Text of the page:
Every year, sixty of New York's public school fifth grade classes participate in the American Ballroom Theatre's Dancing Classroom Program. The result: Thousands of ten- and eleven-year-olds learning to tuck in their shirts, make embarrassed eye contact with each other, and dance the tango, rumba, foxtrot, swing and merengue. Mad Hot Ballroom is the documentary that follows the 2004 program in three culturally diverse inner-city schools, from the first dance class to the Finals of the multi-school Rainbow Team Matches competition. The result: A charming, sometimes hilarious, always captivating celebration of childhood, community, music and movement. Only the most lead-footed (or stone-hearted) wallflower could resist this dance.
Mad Hot Ballroom opens in Public School 115 in Washington Heights, and here we find the film's most compelling subjects. We learn from an interview with the school's principal that 97% of the mostly Hispanic school population live below the poverty line, but the students never come across as children to be pitied. They dance (very well) on the brink of adolescence—full of opinions and dreams and passions, but still innocent in ways that are funny and sometimes wrenching. We see them in their dance classes, but we also get snatches of them at home, on the basketball courts, or just hanging out on the neighborhood streets.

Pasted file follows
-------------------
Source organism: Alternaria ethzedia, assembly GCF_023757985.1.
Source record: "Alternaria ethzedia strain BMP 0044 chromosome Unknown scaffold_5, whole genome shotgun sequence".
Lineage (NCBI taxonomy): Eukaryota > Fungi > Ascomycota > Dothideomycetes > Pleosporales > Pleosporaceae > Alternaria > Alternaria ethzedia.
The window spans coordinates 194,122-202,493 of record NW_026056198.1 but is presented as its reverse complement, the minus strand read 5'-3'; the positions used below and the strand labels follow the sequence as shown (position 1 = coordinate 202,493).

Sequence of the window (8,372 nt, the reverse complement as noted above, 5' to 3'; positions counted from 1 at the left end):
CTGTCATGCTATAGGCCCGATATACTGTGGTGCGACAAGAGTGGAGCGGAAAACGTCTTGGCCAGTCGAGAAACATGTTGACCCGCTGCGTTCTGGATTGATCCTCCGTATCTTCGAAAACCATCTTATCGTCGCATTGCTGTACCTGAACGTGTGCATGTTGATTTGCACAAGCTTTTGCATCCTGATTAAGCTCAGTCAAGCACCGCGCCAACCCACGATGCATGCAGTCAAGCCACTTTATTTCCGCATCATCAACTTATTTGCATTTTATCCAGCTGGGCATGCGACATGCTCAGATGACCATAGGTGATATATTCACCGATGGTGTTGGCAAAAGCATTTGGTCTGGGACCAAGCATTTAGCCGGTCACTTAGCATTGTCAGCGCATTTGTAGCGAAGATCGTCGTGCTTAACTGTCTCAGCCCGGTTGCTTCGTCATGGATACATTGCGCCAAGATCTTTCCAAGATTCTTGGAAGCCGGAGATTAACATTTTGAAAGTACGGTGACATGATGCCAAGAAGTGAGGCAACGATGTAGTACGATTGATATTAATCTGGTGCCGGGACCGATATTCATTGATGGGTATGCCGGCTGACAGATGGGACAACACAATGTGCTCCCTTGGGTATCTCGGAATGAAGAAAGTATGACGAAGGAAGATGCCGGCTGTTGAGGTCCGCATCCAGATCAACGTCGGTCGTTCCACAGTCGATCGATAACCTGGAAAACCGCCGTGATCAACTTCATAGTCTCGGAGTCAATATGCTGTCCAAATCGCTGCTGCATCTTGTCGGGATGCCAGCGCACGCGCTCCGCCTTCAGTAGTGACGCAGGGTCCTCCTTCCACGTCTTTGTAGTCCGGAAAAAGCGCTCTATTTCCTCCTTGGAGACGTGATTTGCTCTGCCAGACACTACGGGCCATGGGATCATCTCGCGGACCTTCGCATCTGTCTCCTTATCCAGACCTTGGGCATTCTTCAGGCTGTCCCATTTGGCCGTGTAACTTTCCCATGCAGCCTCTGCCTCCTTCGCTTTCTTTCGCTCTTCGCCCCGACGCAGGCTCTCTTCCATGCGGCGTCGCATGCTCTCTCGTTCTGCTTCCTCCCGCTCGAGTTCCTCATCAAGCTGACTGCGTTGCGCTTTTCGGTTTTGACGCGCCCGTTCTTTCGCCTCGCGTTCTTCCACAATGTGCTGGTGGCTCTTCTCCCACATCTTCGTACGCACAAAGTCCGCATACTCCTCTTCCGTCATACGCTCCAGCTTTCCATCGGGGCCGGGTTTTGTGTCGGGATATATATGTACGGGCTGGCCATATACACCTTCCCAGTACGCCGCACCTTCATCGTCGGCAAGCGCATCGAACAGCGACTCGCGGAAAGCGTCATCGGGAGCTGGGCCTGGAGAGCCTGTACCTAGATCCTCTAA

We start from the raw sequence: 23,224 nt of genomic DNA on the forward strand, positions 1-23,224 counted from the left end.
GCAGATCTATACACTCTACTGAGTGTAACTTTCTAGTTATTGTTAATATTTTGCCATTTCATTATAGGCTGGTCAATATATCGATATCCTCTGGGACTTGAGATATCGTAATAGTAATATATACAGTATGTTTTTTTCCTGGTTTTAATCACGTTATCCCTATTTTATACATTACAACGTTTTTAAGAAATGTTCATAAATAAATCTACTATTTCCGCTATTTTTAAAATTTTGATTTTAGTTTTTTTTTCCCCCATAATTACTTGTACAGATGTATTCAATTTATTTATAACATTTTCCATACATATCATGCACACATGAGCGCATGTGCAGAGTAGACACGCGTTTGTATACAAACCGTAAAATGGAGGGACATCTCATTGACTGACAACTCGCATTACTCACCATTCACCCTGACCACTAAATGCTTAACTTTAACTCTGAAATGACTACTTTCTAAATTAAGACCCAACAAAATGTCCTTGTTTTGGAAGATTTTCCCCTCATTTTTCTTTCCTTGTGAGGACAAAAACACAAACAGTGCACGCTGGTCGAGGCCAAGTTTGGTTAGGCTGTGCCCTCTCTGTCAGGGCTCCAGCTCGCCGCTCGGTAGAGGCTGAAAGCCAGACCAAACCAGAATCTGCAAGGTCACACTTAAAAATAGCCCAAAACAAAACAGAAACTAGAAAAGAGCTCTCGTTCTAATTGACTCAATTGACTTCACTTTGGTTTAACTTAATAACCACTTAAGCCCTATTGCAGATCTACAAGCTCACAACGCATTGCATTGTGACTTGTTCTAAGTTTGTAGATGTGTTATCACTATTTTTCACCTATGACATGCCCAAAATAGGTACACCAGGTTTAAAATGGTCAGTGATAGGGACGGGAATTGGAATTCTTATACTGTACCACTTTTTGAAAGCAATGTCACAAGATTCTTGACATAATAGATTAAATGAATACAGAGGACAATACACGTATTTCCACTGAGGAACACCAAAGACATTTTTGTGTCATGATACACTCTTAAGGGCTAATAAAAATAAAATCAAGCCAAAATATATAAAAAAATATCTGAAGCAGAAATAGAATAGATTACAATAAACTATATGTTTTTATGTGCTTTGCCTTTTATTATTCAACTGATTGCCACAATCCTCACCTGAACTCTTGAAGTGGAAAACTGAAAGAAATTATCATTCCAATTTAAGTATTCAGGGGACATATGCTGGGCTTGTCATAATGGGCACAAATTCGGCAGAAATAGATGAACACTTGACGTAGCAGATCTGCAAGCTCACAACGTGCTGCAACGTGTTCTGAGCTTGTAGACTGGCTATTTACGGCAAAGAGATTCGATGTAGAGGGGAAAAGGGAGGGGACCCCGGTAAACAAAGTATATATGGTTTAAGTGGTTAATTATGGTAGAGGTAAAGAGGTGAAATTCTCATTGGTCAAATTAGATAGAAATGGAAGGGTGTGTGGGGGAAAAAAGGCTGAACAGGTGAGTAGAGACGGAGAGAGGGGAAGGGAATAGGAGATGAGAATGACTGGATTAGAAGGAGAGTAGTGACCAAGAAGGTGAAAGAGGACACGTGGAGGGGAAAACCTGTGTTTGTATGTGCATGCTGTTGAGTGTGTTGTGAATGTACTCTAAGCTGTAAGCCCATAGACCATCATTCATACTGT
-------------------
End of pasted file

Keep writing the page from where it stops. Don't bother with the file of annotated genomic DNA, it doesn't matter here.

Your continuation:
We know these streets can be Mean—the kids are matter-of-fact about the crime and the dangers rampant in their environment—but the film's loving treatment of the ethnic shops and restaurants and of the kids themselves show us that the streets are also beautiful. The girls talk about what they want in a future mate: Someone with ambition. Someone who gets an education. ...1
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Mad Hot Ballroom
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